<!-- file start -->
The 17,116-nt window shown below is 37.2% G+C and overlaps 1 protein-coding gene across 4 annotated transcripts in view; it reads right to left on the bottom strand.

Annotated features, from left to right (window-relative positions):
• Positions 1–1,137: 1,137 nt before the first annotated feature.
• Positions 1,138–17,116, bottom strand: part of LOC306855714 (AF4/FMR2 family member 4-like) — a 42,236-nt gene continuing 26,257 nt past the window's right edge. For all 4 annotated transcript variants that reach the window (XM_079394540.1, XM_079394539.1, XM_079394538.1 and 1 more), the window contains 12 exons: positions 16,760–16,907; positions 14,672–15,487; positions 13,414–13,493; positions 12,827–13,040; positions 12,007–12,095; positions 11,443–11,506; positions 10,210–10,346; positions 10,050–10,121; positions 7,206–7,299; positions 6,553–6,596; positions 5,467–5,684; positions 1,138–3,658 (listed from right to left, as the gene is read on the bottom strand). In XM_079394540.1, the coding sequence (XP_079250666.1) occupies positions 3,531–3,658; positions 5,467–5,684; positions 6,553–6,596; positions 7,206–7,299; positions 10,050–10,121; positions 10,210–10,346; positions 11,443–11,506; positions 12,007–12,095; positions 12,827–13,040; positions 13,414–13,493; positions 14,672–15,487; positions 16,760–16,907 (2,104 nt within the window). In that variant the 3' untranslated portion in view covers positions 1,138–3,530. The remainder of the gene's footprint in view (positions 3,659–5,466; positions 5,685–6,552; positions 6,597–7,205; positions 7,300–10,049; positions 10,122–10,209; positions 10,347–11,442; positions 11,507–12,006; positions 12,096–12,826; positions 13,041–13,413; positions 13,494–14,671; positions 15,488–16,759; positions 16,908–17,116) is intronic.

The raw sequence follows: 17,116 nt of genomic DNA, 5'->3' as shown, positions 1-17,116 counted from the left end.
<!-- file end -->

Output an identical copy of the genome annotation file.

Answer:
The 17,116-nt window shown below is 37.2% G+C and overlaps 1 protein-coding gene across 4 annotated transcripts in view; it reads right to left on the bottom strand.

Annotated features, from left to right (window-relative positions):
• Positions 1–1,137: 1,137 nt before the first annotated feature.
• Positions 1,138–17,116, bottom strand: part of LOC306855714 (AF4/FMR2 family member 4-like) — a 42,236-nt gene continuing 26,257 nt past the window's right edge. For all 4 annotated transcript variants that reach the window (XM_079394540.1, XM_079394539.1, XM_079394538.1 and 1 more), the window contains 12 exons: positions 16,760–16,907; positions 14,672–15,487; positions 13,414–13,493; positions 12,827–13,040; positions 12,007–12,095; positions 11,443–11,506; positions 10,210–10,346; positions 10,050–10,121; positions 7,206–7,299; positions 6,553–6,596; positions 5,467–5,684; positions 1,138–3,658 (listed from right to left, as the gene is read on the bottom strand). In XM_079394540.1, the coding sequence (XP_079250666.1) occupies positions 3,531–3,658; positions 5,467–5,684; positions 6,553–6,596; positions 7,206–7,299; positions 10,050–10,121; positions 10,210–10,346; positions 11,443–11,506; positions 12,007–12,095; positions 12,827–13,040; positions 13,414–13,493; positions 14,672–15,487; positions 16,760–16,907 (2,104 nt within the window). In that variant the 3' untranslated portion in view covers positions 1,138–3,530. The remainder of the gene's footprint in view (positions 3,659–5,466; positions 5,685–6,552; positions 6,597–7,205; positions 7,300–10,049; positions 10,122–10,209; positions 10,347–11,442; positions 11,507–12,006; positions 12,096–12,826; positions 13,041–13,413; positions 13,494–14,671; positions 15,488–16,759; positions 16,908–17,116) is intronic.

The raw sequence follows: 17,116 nt of genomic DNA, 5'->3' as shown, positions 1-17,116 counted from the left end.